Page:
He’s not stupid. Nor are the many people canny enough to get elected in the Republican Party.

    He’s selfish, greedy, and short-sighted, but not stupid. Republicans are generally not stupid, but willfully ignorant and self-centered. There is an enormous difference.

  28. Pinky says:

    @Anonne: I wonder if you really believe that. Even at my angriest, I still believe that most Democrats are wrong or have different priorities, rather than being malicious. As for Republicans’ selfishness, there are any number of studies showing that conservatives volunteer and donate more than liberals.

  29. Jenos Idanian #13 says:

    @Mikey: I’m an atheist and hang around plenty of other atheists, and I don’t know one who does that. But I suppose there are a few out there.

    One of the ways they identify themselves is when they dismiss religious arguments as “people arguing about whose invisible friend is better” or such things.

    They tend to not inspire much tolerance and respect from those who claim those properties — usually an exclusive claim.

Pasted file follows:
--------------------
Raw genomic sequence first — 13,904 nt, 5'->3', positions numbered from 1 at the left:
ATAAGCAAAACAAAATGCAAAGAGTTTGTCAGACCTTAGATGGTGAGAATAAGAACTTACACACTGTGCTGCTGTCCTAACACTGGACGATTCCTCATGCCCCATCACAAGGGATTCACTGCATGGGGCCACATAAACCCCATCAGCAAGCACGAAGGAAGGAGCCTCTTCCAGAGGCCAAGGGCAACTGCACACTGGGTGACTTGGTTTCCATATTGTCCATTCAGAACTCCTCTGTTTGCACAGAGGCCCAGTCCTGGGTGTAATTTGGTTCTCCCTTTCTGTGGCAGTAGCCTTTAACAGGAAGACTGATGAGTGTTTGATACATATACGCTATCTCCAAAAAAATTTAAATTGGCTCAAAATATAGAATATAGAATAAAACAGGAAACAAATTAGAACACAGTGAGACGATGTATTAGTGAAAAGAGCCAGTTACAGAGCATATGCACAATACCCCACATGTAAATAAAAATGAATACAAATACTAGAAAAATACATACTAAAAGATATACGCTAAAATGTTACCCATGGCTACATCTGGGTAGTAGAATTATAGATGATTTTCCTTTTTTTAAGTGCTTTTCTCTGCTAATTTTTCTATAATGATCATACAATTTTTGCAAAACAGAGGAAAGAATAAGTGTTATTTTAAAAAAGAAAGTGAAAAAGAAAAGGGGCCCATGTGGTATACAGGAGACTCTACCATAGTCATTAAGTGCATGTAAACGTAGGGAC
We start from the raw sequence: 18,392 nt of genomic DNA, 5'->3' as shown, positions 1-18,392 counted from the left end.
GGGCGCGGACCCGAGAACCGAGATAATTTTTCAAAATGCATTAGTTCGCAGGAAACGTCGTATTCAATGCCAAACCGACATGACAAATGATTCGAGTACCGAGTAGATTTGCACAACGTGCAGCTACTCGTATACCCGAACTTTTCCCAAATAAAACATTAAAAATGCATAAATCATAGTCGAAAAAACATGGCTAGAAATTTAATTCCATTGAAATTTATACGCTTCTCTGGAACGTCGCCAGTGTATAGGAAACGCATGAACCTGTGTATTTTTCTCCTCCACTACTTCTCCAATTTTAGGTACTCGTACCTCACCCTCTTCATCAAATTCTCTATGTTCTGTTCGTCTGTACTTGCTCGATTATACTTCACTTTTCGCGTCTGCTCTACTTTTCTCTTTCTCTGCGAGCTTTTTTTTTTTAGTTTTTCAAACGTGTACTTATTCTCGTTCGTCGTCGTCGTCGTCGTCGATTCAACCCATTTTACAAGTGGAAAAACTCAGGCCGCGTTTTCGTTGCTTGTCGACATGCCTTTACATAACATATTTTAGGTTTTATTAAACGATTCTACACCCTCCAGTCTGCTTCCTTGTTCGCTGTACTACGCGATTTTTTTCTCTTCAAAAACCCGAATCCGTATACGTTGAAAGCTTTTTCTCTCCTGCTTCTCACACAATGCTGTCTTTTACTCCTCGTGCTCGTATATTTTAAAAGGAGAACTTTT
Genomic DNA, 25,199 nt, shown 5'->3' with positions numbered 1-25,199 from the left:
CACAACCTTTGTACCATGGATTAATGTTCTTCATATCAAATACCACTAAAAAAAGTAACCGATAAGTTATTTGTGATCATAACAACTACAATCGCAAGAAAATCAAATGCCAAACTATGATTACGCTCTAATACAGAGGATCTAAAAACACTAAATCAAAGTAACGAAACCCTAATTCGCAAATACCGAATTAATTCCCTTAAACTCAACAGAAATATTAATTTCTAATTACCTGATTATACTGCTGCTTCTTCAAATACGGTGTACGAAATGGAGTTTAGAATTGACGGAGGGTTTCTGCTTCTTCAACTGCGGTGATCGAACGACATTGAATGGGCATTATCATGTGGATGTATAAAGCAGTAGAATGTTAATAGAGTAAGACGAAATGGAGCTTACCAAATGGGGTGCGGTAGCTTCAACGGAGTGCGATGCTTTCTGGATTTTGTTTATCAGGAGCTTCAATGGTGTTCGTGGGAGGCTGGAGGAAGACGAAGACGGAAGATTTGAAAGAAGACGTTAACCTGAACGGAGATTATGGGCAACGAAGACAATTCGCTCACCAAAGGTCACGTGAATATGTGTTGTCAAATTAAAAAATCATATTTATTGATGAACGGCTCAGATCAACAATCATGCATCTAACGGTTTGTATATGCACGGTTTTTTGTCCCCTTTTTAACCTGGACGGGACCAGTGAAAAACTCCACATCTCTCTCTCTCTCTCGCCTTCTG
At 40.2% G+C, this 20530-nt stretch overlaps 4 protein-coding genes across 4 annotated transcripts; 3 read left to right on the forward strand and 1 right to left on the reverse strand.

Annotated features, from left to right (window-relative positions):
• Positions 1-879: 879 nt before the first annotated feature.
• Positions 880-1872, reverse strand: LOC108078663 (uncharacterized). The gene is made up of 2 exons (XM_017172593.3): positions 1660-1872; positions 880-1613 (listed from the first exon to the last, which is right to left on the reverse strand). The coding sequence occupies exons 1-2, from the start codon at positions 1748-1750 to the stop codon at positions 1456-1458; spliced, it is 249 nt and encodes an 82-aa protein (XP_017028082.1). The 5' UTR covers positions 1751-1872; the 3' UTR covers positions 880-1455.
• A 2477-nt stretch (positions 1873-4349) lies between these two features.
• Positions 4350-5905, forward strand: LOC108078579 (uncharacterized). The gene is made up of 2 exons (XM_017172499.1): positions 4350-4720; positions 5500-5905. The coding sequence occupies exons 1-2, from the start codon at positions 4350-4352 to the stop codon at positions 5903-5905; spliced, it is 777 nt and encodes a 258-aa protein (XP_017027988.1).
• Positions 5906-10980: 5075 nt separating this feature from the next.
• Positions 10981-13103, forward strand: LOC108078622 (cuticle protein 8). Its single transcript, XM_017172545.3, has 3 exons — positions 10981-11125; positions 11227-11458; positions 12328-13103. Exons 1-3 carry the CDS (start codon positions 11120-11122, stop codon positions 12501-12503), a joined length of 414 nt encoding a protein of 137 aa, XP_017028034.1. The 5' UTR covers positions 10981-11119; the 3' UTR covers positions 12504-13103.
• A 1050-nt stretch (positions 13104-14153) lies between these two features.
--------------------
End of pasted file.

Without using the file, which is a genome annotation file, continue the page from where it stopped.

30. wr says:

    @Jenos Idanian #13: Oh, you’re talking about “they.” Well, clearly you’re not just making crap up to annoy people.

  31. Jenos Idanian #13 says:

    @wr: You want names? Here’s a link that shows how prominent the phrase “invisible friend” is among the commentariat here.

    Used by: Tony W, Gustopher, and Steve, among others.

    And outside of this little corner of the internets, here’s another link.

    Do you EVER get tired of having your nose rubbed in how stupid you are?

  32. wr says:

    @Jenos Idanian #13: Oh, noes, little Jenos is making sweeping generalizations about people who don’t believe in God by citing a handful of comments on this site — and that proves I’m stupid!!!!! Foiled again by the super genius who again proves that anything he claims about millions of Americans can be proven by finding one example!

  33. Pinky says:

    @wr: Come on, at least it makes it tougher for Mikey to claim that he’s never witnessed such a thing.

  34. Pinky says:

    @Anonne: And why do you think he’s greedy?